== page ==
The saying is true that when the pain gets great enough that a person will take action. For me it took a lot of physical, mental, and emotional pain. It took a lot of fighting and anger. It took a lot of my happiness.
And there came a day when I finally said “ENOUGH!” “Enough of the guilt, enough of the manipulation, enough of the conditional based love. My pain had manifested so great that the price of continuing in the same patterns from my childhood was greater than what I was getting from it. So I faced the people that were doing it to me and said goodbye. Who I was really saying goodbye to were my sick parents. And suddenly I found myself alone and just about friendless.
I had brought into my life so many people that were begging me to work through these issues with my Mom and Dad and finally I did. And I did the one thing that I needed to after I had done the massive cleaning of my house of friends. I spent time with me. I learned how to like me. I learned how to love me. I learned who I was, what I liked, and what I wanted. I realized that I would never be able to have a healthy friendship or partnership with anyone unless I had a healthy one with myself and was able to set boundaries with everyone else.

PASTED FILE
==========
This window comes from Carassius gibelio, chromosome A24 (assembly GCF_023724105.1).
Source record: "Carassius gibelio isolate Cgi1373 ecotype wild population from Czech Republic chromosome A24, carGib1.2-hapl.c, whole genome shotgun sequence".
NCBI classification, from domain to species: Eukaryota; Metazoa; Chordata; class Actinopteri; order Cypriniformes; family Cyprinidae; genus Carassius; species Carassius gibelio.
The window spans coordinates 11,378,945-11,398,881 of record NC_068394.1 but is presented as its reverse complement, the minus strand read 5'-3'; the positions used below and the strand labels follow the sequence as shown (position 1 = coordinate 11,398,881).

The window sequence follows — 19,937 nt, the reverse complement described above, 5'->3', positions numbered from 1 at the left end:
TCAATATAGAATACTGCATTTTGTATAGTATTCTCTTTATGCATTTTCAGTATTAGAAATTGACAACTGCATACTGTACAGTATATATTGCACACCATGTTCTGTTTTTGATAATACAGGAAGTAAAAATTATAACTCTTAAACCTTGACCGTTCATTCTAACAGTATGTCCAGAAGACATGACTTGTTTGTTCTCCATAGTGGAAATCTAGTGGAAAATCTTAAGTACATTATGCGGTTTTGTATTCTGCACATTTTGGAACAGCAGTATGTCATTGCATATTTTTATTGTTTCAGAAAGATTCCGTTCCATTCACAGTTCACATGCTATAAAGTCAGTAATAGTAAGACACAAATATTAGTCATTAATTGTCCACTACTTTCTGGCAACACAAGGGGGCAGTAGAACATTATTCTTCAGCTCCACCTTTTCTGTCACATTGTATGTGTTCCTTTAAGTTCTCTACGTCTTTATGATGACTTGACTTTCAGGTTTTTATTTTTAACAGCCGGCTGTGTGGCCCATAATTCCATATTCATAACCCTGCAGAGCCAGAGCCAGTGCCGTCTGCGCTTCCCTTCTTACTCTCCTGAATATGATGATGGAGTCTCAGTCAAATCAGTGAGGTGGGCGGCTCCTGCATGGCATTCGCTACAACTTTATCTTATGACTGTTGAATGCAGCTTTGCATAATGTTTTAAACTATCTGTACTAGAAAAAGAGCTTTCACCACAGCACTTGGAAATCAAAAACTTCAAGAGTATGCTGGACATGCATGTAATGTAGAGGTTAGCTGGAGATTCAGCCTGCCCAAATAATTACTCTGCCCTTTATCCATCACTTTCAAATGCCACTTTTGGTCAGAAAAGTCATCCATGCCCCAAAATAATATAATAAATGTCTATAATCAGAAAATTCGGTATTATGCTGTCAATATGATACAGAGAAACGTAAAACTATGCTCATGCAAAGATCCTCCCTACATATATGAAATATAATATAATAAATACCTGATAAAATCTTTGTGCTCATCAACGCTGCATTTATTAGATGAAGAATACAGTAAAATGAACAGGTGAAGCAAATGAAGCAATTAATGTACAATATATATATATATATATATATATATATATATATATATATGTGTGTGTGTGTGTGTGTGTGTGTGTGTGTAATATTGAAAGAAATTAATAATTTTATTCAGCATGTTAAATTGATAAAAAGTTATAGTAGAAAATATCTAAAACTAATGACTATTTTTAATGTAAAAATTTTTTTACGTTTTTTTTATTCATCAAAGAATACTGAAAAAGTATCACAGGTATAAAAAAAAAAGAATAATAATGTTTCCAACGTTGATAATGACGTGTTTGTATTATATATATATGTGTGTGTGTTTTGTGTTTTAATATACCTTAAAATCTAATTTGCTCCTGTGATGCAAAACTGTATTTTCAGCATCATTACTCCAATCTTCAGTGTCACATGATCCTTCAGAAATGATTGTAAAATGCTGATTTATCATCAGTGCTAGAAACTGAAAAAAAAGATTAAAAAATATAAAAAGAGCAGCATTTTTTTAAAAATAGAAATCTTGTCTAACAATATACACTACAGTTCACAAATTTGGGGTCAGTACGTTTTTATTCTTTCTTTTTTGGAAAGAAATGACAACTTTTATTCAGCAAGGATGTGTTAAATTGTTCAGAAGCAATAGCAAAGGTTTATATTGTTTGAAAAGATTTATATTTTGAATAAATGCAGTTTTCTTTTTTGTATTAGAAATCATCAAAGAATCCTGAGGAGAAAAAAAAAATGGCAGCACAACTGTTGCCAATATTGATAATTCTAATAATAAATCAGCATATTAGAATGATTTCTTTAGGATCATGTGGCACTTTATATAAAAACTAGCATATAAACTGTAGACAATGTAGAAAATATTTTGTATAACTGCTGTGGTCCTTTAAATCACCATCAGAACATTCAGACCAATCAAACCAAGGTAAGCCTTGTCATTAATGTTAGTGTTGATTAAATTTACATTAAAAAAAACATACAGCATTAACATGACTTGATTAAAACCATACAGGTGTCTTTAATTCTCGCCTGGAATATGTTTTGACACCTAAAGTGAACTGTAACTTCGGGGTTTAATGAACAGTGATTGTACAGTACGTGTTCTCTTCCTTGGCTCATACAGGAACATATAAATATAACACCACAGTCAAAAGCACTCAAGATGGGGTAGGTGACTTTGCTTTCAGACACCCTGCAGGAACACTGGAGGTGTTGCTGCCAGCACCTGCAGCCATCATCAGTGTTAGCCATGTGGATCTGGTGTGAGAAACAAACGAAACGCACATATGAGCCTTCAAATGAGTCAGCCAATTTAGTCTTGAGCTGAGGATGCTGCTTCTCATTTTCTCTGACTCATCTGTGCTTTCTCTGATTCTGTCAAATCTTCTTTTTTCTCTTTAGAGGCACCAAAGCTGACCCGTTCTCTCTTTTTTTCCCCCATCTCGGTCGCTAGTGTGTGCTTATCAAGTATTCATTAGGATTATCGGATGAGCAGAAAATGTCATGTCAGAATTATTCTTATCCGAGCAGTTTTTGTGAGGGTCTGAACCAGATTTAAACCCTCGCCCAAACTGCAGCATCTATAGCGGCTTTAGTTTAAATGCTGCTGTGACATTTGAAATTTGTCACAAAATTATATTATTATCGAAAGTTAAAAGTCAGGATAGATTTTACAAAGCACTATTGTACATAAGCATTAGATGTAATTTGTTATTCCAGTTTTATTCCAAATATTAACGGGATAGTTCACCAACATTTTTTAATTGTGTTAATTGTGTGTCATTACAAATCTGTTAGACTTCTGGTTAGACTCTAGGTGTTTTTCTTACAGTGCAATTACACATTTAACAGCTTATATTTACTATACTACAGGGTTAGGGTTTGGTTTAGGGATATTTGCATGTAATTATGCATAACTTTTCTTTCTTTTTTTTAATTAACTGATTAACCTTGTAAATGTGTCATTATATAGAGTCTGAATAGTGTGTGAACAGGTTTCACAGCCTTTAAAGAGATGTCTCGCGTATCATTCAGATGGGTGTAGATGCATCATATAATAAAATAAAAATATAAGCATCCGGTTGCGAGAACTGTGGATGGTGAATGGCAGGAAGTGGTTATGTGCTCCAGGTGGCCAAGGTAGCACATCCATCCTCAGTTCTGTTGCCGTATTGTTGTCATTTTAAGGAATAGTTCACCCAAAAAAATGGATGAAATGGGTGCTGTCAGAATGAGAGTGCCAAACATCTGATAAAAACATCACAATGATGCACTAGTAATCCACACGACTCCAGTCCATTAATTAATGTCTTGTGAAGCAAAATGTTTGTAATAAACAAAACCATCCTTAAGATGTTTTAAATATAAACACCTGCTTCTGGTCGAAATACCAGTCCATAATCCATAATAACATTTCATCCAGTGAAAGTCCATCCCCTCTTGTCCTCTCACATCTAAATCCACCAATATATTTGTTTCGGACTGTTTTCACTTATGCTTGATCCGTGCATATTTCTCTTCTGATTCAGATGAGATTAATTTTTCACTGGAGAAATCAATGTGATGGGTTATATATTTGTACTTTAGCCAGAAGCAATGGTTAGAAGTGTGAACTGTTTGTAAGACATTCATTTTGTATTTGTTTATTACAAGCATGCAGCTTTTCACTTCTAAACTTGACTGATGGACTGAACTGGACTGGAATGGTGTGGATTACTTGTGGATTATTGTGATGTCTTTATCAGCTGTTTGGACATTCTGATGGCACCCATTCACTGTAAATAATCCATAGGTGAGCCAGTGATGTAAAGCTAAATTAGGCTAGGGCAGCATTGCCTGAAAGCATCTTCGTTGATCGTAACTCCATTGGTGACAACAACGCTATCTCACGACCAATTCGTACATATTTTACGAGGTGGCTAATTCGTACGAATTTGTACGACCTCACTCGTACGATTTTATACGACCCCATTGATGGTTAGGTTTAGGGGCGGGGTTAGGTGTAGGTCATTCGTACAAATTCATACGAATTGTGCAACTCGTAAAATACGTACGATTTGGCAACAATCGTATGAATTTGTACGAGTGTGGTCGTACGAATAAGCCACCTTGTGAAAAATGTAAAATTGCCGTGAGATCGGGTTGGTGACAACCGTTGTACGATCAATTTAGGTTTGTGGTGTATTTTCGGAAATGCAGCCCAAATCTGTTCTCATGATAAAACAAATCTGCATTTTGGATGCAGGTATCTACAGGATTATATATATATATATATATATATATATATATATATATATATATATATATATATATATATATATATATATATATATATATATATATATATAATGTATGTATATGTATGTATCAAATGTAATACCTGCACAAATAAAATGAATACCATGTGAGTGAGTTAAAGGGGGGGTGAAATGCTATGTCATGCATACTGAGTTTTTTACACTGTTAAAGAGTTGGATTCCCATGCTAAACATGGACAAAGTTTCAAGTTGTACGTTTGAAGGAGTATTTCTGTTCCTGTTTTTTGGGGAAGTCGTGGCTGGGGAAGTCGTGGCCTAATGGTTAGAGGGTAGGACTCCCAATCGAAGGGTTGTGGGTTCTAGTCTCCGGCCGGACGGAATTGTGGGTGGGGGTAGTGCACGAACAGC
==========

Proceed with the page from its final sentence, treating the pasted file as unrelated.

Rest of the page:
These past nine months have been a huge learning curve for me. I’ve had to say “no” so many times when my mind was saying yes to people giving me guilt trips. My landlord has asked me many times to take care of his dog when he was running off to do something else or had fallen asleep on the couch and didn’t want to get up. I know today that his dog is not MY responsibility. I took responsibility for so many other people’s things. Their animals, their money issues, their health issues, and so much more. I’m not responsible for making anyone else happy or sad. I’m not responsible for someone else’s life. I’m not responsible for someone else’s responsibilities. I’m responsible for me. Strike that. God is responsible for me and I’m responsible for serving God as best as I can.
Don’t get me wrong. I will help out those that need help and are ailing on some level. But I allow God to guide me now and not my brain which gave into all the guilt consistently my whole life.
Would I walk my roommate’s dog if he was sick? Of course.
There’s a fine line between selflessly helping someone who needs help versus being guilted into helping someone else’s selfish nature out.
The only way I’ve been successful in not falling prey anymore to these guilt trips is to developing that loving relationship with myself and learning about what is ok and what is not. I used to always be on the go and never slowed down to even think about any of this. Thankfully my body responded with enough pain that forced me to slow down and reflect on the state of my life.
I’m still in a learning process. I know I’ve grown though. And I’m very thankful for the progress I’ve made and the boundaries I have put in place.
While saying “No!” is still rather new and difficult, I know the more I practice it, the easier it will become to not pack my bags anymore and go on that guilt trip.
Peace, love, light, and joy,
Andrew Arthur Dawson